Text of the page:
In a chronic lifetime study, groups of Fischer 344/N rats (50/sex/test group; 40/sex/control group) were fed diets containing 0, 3000 or 6000 ppm eugenol (males) and 0, 6000 or 12 500 ppm eugenol (females) (equivalent to 0, 150 and 300 mg/kg bw/day and 0, 300 and 625 mg/kg bw/day, respectively, using a dose conversion generated by Health Canada 1994) for 2 years (103 weeks). Increases in alveolar/bronchiolar adenomas or carcinomas (combined) were observed in males exposed at the lowest dose only (0/40, 5/49 and 2/50 at 0, 150 and 300 mg/kg bw/day, respectively). An increase in C-cell adenomas of the thyroid gland was also observed in female rats exposed at the lowest dose (3/40, 11/49 and 2/50 at 0, 300 and 625 mg/kg bw/day, respectively), and a non-significant increase in incidence of endometrial stromal polyps of the uterus was noted in female rats exposed at the highest dose (6/40, 6/50 and 16/50 at 0, 300 and 625 mg/kg bw/day, respectively). Fibroadenomas of the mammary gland were decreased in treated groups of female rats compared to controls (14/40, 8/50 and 6/50 at 0, 300 and 625 mg/kg bw/day, respectively). None of these differences were considered to be associated with the dietary administration of eugenol by the NTP. Under the experimental conditions, there was no evidence of carcinogenicity observed for male or female rats exposed to eugenol (NTP 1983).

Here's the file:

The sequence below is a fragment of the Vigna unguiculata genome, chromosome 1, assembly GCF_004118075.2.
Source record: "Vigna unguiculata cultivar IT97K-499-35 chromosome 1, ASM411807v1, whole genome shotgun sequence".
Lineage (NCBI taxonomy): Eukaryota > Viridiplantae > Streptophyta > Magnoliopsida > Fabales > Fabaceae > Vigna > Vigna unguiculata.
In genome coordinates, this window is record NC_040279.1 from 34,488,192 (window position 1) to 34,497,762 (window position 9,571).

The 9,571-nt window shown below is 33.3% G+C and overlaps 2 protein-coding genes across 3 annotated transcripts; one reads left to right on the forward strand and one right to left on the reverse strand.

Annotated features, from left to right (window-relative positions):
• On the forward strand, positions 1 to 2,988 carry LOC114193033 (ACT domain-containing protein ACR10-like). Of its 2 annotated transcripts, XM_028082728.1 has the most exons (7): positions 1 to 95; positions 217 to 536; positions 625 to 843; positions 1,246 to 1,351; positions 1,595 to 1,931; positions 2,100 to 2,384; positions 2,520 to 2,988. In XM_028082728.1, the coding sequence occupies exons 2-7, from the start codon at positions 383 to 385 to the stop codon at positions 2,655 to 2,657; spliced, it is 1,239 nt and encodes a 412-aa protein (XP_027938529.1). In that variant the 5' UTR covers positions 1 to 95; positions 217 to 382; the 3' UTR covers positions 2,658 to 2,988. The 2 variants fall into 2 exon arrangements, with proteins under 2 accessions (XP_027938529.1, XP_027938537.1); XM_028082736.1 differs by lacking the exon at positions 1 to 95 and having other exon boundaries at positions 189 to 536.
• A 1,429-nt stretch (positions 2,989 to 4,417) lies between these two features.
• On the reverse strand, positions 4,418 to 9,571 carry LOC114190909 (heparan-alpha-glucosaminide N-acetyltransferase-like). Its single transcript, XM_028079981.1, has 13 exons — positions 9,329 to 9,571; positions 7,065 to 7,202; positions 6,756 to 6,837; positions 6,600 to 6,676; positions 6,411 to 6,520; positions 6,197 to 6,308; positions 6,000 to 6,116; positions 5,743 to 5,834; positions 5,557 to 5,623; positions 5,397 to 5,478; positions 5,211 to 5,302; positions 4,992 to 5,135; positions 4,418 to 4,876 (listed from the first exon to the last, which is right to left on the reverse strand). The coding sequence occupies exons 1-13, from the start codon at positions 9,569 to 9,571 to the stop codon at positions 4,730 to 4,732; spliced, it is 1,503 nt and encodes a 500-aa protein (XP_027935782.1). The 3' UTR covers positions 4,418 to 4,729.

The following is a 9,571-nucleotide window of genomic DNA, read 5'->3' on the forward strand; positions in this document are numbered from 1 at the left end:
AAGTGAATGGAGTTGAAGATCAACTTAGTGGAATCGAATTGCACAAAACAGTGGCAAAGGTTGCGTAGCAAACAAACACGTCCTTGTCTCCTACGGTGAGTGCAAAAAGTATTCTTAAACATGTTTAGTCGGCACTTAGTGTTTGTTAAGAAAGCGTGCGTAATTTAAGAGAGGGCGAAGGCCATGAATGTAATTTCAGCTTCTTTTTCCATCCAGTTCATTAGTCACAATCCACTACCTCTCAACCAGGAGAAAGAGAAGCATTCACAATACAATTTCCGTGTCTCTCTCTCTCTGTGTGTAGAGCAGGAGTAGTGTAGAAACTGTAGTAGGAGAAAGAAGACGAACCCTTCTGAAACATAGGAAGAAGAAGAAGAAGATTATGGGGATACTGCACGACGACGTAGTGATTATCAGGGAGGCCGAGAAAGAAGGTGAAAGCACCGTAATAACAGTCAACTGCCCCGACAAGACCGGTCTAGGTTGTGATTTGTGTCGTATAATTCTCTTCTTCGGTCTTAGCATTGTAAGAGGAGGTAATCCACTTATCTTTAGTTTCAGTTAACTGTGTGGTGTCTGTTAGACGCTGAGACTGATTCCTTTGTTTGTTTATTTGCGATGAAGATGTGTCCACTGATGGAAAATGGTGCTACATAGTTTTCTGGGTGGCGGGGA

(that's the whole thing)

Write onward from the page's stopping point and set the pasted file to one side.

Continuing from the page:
In the lifetime study in mice, male and female B6C3F1 mice (50/sex/group) were fed diets containing 0, 3000 or 6000 ppm eugenol (equivalent to 0, 390 or 780 mg/kg bw/day, using a dose conversion by Health Canada 1994) for 2 years (103 weeks). A statistically significant increase in the incidence of liver tumours was noted in males at the lowest dose tested (hepatocellular adenomas 4/50, 13/50 and 10/49 at 0, 390 and 780 mg/kg bw/day, respectively; hepatocellular carcinomas 10/50, 20/50 and 9/49, respectively; hepatocellular adenomas and carcinomas combined 14/50, 28/50 and 18/49, respectively). The authors therefore concluded that no dose-response relationship was observed in the study (NTP 1983). Liver adenomas and carcinomas are common neoplasms in male B6C3F1 mice in NTP studies; the background incidence of hepatocellular tumours is 42.2% in male mice and 23.6% in female mice in control groups of dietary studies (Haseman et al. 1998). Of note, the incidence of hepatocellular tumours in the male control group of the eugenol lifetime study was significantly lower than the background incidence for this type of tumour in NTP studies (28 vs 42.2%, respectively). In male mice exposed to the lowest dose, incidence of liver tumours was higher than the background incidence in NTP studies (56%), but the incidence of the highest dose group was below the background incidence (37%). In female mice, the increases in incidence of hepatocellular adenomas and carcinomas were not statistically significant at either dose tested. The increase in incidence of hepatocellular adenomas and hepatocellular carcinomas combined followed a dose-related trend and was statistically significant at the highest dose (hepatocellular adenomas 0/50, 4/49 and 3/49 at 0, 390 and 780 mg/kg bw/day, respectively; hepatocellular carcinomas 2/50, 3/49 and 6/49, respectively; hepatocellular adenomas and carcinomas combined 2/50, 7/49 and 9/49, respectively) (NTP 1983). However, the incidence of hepatocellular tumours (combined) in females was below the background incidence in female mice for these neoplasms in NTP studies (18 vs 23.6%, respectively). No other statistically significant dose-dependent increases in tumour incidences were noted in any other tissues and/or organs examined.